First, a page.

|• Density||356.9/km2 ( 924.3/sq mi)|
|Area||16.4 km2 (6.3 sq mi)|
|Location||18 km (11 mi) from Melbourne|
Keilor is a suburb of Melbourne, Victoria, Australia, 18 km north-west of Melbourne's central business district. Its local government areas are the Cities of Brimbank and Hume. At the 2016 Census, Keilor had a population of 5,853.
Whilst most of the suburb is contained within the City of Brimbank, the northern section of Keilor, north of the Calder Freeway, is within the City of Hume. This section of the suburb is located on the flood plain of the Maribyrnong River, and is home to many market gardens.
The suburb is essentially residential with large industrial developments in adjacent suburbs.
Keilor is a township in a basin of the Maribyrnong River. James Watson from Scotland was the first land-holder in the district. Keilor in the early times of the gold diggings was a noted camping place for bullock teams to and from the diggings at Castlemaine and Ballarat. Caroline Chisholm was responsible for having shelter sheds erected alongside the river; a reconstructed example has been built and may be viewed. The escorts from the goldfields passed through Keilor. They camped in a paddock near Keilor. This paddock was known as Escort Paddock and the remains of an old stone building is still to be seen there. The surrounding country is known by the name of the Keilor Plains and is of basaltic formation. Spanning the river was a wooden bridge which was replaced by an iron bridge in 1868. A new bridge had been built alongside the iron bridge. Both the Anglican and the Catholic Churches built during the early settlement years have been retained for future generations to view and to enjoy. They have been heritage listed.
About 1 million years ago lava covered the previous landscape and created basalt plains. Over time, the Maribyrnong River carved itself through the basalt plains.
The first Europeans to pass through the area were Charles Grimes surveying party who followed the Maribyrnong River upstream in the Summer of 1803. Grimes report of the area was unfavourable. In June 1835, John Batman followed a similar route and remarked of Keilor that it was the "Most beautiful sheep pasturage I ever saw in my life".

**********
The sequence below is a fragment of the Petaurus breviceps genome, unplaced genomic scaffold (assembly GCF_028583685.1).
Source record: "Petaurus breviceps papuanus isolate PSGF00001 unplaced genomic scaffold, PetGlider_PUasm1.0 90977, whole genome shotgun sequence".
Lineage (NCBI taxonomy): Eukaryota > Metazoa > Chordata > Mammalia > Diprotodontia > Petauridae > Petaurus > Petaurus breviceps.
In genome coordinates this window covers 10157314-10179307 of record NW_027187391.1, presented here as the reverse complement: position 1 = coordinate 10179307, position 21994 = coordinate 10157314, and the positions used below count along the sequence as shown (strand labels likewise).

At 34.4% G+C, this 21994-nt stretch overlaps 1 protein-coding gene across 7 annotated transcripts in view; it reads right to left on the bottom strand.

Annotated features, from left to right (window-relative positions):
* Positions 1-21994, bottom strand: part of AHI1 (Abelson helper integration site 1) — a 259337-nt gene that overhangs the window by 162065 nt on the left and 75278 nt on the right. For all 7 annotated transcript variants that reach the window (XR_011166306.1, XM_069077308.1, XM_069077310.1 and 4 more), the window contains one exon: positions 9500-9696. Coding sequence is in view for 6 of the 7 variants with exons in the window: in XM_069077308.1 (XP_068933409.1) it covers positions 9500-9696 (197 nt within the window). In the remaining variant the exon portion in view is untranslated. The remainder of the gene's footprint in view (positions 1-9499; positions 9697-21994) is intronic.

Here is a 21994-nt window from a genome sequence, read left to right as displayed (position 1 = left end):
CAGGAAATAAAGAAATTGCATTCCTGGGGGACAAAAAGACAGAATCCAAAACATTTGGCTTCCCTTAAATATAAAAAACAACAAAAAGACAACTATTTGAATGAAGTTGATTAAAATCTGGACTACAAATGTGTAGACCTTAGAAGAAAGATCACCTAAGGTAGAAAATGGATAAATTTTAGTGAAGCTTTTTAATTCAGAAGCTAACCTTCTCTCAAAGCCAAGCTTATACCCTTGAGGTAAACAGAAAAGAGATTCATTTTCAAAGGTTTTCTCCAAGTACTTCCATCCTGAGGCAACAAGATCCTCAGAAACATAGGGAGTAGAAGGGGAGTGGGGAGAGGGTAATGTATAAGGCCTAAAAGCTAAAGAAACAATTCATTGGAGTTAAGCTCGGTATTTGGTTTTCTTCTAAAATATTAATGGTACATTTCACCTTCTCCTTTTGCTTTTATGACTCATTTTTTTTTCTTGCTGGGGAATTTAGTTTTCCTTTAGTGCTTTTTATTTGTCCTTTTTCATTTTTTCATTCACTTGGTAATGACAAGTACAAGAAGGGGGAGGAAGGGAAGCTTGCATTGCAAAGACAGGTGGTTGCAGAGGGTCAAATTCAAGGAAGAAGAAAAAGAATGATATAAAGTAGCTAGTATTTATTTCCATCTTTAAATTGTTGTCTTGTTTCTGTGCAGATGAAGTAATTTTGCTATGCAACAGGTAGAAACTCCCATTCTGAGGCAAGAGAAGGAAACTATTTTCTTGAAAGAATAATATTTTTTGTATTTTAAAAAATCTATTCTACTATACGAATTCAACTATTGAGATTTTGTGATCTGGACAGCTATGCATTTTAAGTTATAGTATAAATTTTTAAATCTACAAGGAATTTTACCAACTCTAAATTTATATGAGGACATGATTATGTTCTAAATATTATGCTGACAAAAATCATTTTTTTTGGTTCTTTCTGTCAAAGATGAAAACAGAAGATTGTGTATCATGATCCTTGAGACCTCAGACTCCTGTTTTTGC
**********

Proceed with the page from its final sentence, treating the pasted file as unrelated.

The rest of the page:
In about 1838-39 the first European settlements were established by pastoralists James Watson and Alexander and John Hunter. James Watson is thought to have named their home station after a farm called Keillor <sic> in Forfarshire, Scotland, one of four which his father, Hugh Watson, tenanted.
One of the earliest settlers in Keilor was William Taylor (1818-1903) who in 1849 bought 13,000 acres in the district and built a house which he called Overnewton. He transformed this building in 1859 into a Scottish Baronial mansion which is shown on the left.
In the 1850s people would stopover at Keilor during their travels from Melbourne to the Bendigo goldfields.
Keilor saw an influx of new settlers who intended to cash in on this new market. Keilor Post Office opened on 2 March 1854  and a general store, blacksmith, hotel, police station, courthouse and bridge were all built during this time.
The area became an agricultural district and remained so until after World War II when the suburb saw a rapid increase in population due to cheap land and the establishment of large industries in surrounding suburbs.
Golfers play at the Keilor Public Golf Course on the Calder Highway in the neighbouring suburb of Keilor North.
- Mark Viduka, English Premier League player and former captain of the Australian National Football Team, grew up in Keilor.
- Dante Exum, NBA basketball player, played for Keilor
- Australian Bureau of Statistics (27 June 2017). "Keilor (State Suburb)". 2016 Census QuickStats. Retrieved 2017-07-03.
- Narrative of an agricultural tour in England & Scotland in the year 1840, by Count Conrad De Gourcy, in The Farmer's Magazine, September 1842
- Premier Postal History, Post Office List, retrieved 2008-04-11
- Full Points Footy, Keilor, retrieved 2009-04-15
- Golf Select, Keilor, retrieved 2009-05-11
- "Council keen on Viduka shrine", Croatian Herald, newgeneration.croatianherald.com, 17 August 2006, retrieved 2008-07-08